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Health News From NPR

Dr. Leana Wen, Baltimore City health commissioner, visits a newly opened Safe Streets center in the Sandtown-Winchester neighborhood in West Baltimore. Emily Bogle/NPR hide caption

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Lesson Learned For Baltimore's Health Commissioner: 'I Like A Fight'
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Key Haven, a Florida neighborhood about a mile east of Key West, is where a test of Oxitec's genetically engineered mosquitoes might take place later this year. Some neighbors have strongly dissented — at public meetings and via yard signs. Nancy Klingener/WLRN hide caption

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Florida Keys Weigh Options For Battling Mosquitoes And Zika
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Suicide rates for women and girls are on the rise. Eva Bee/Ikon Images/Getty Images hide caption

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Suicide Rates Climb In U.S., Especially Among Adolescent Girls
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Daniel Fung/iStockphoto
Life Expectancy Drops For White Women, Increases For Black Men
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Angelica Pereira feeds her daughter Luiza, who was born with microcephaly, at her mother's house in Santa Cruz do Capibaribe, Brazil. Felipe Dana/AP hide caption

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Zika Virus Can Cause Brain Defects In Babies, CDC Confirms
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Inyan Pedersen, 34, with her son Knowledge. Doctors scheduled Pedersen to deliver her two younger children by C-sections because the closest birthing center is two hours away. Misha Friedman for KHN and NPR hide caption

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Navajo miners work at the Kerr-McGee uranium mine at Cove, Ariz., on May 7, 1953. AP hide caption

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For The Navajo Nation, Uranium Mining's Deadly Legacy Lingers
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Safe Streets outreach coordinator Dante Barksdale says right after a shooting, the injured almost always talk. "Some of them want revenge, right then and there," he says. "Some of them are afraid. They're thinking about their brother or their homeboy. 'Is my man all right? He was with me!' They're real vulnerable. They got questions." Patrick Semansky/AP hide caption

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Baltimore Sees Hospitals As Key To Breaking A Cycle Of Violence
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Opana pills, seen in 2010, before Endo Pharmaceuticals changed the formula in a move intended to deter abuse. Tom Walker/Flickr hide caption

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How A Painkiller Designed To Deter Abuse Helped Spark An HIV Outbreak
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"Everyone that's in there right now has probably done it," Clyde Polly says about Opana injections at his home. Seth Herald for NPR hide caption

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Inside A Small Brick House At The Heart Of Indiana's Opioid Crisis
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An oil field truck is used to make a transfer at oil-storage tanks in Williston, N.D., in 2014. It was atop tanks like these that oil worker Dustin Bergsing, 21, was found dead. Eric Gay/AP hide caption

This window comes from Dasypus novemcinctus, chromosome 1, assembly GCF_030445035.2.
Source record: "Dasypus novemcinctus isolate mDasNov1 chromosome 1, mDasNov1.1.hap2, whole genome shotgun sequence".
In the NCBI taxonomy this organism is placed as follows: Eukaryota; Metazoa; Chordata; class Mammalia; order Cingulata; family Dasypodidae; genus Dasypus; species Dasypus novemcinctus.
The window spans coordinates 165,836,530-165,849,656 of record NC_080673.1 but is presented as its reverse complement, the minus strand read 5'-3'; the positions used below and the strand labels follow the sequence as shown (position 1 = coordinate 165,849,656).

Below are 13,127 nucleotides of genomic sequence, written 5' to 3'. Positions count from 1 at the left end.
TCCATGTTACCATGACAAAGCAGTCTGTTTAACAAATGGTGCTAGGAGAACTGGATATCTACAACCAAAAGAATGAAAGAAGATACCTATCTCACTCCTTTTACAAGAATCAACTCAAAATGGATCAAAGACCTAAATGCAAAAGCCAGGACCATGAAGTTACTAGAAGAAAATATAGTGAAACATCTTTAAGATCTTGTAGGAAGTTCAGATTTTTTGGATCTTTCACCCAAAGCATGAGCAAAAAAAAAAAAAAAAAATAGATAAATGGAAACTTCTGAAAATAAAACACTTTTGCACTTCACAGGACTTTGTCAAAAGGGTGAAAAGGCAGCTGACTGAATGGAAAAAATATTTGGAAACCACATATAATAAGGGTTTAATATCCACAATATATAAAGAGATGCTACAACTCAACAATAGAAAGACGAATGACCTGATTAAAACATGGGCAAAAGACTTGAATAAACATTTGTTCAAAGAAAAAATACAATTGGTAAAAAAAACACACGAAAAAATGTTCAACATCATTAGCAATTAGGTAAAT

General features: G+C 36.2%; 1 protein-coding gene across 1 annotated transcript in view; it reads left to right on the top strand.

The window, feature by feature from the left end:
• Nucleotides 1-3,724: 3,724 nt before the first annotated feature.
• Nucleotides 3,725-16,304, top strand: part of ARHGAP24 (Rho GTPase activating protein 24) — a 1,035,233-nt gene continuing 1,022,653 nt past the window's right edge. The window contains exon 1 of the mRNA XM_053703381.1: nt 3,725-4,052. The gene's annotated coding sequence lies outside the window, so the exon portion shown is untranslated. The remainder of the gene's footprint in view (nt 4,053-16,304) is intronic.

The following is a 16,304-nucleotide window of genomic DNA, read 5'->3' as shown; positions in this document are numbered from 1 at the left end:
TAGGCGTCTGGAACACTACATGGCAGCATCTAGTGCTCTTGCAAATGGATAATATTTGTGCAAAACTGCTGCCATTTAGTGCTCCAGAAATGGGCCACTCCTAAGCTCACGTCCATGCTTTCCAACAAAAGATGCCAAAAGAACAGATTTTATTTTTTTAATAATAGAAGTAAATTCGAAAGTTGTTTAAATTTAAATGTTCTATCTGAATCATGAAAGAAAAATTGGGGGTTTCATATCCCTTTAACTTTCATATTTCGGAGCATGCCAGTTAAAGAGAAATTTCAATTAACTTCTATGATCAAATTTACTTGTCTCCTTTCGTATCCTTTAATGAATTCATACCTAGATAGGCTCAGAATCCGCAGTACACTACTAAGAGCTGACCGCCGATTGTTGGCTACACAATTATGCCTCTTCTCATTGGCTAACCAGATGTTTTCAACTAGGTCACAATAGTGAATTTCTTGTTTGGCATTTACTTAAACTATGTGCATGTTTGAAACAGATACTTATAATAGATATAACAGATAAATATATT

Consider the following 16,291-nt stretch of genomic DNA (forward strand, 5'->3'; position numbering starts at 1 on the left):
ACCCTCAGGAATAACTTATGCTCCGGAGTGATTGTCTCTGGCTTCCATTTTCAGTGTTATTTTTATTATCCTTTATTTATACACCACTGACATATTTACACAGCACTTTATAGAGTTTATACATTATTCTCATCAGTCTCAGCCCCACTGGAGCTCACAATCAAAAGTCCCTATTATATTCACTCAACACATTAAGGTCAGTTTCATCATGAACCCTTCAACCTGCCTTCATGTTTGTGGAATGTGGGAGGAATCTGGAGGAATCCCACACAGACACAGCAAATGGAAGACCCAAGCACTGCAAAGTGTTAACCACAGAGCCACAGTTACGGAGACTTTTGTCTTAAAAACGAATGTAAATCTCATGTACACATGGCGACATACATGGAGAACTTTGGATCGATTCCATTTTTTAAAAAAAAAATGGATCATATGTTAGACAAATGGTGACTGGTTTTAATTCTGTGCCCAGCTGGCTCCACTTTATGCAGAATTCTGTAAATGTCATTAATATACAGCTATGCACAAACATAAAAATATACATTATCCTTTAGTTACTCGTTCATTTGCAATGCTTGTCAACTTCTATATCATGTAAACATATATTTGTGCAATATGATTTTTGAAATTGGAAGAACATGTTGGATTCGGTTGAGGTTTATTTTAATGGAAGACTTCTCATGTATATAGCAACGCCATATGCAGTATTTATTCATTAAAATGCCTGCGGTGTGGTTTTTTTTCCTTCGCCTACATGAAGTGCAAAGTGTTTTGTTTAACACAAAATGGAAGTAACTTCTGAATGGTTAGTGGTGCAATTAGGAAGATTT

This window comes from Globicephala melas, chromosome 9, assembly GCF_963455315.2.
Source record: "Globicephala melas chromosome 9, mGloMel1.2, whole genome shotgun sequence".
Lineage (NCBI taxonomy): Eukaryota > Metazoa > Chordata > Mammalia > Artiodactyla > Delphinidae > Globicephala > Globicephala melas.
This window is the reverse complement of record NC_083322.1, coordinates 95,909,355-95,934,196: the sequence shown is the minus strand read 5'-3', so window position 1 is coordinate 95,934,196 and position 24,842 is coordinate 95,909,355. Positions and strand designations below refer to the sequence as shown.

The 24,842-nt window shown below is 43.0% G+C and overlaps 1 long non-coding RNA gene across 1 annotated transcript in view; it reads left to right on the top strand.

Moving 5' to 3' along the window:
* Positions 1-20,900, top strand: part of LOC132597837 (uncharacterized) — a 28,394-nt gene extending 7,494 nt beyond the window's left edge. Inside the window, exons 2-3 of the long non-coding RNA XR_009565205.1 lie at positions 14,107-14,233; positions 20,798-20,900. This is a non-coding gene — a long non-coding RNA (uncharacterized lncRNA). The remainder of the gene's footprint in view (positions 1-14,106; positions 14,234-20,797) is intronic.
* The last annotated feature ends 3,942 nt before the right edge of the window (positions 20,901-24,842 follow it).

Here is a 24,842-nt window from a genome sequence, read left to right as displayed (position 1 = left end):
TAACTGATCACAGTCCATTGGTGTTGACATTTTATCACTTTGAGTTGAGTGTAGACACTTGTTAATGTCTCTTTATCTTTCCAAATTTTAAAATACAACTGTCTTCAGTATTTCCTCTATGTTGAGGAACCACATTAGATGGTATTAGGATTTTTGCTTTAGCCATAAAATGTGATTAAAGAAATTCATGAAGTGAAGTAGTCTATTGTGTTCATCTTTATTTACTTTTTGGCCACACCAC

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Mysterious Death Reveals Risk In Federal Oil Field Rules
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Annette Elizabeth Allen for NPR
A Crisis With Scant Data: States Move To Count Drug-Dependent Babies
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More than 20,000 babies in the U.S. were born with congenital rubella syndrome during an outbreak of rubella in 1964-65. A vaccine developed in 1969 helped curb the virus's spread but hasn't eliminated it worldwide. Public Health Image Library/CDC hide caption

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Lessons From Rubella Suggest Zika's Impact Could Linger
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Standing water and abandoned tires make Houston's Fifth Ward hospitable for mosquitoes. Courtesy of Anna Grove Photography hide caption

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Houston Prepares Now For Zika's Potential Arrival This Summer
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When it comes to chronic pain relief, the CDC is asking doctors and patients to think about alternatives to opioids. Robin Nelson/Zumapress.com/Corbis hide caption

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CDC Has Advice For Primary Care Doctors About Opioids
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A doctor walks through a hallway at the Centro Medico trauma center in San Juan, Puerto Rico, in 2013. A medical exodus has been taking place for a decade in the Caribbean territory as doctors and nurses flee for the U.S. mainland, seeking higher salaries and better reimbursements from insurers. Ricardo Arduengo/AP hide caption

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SOS: Puerto Rico Is Losing Doctors, Leaving Patients Stranded
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Paramedic Phil Salamone carries naloxone, a drug used to reverse an opioid overdose. Melissa Block/NPR hide caption

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A Small Town Wonders What To Do When Heroin Is 'Everywhere'
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Katherine Streeter for NPR
Hospitals Adapt ERs To Meet Patient Demand For Routine Care
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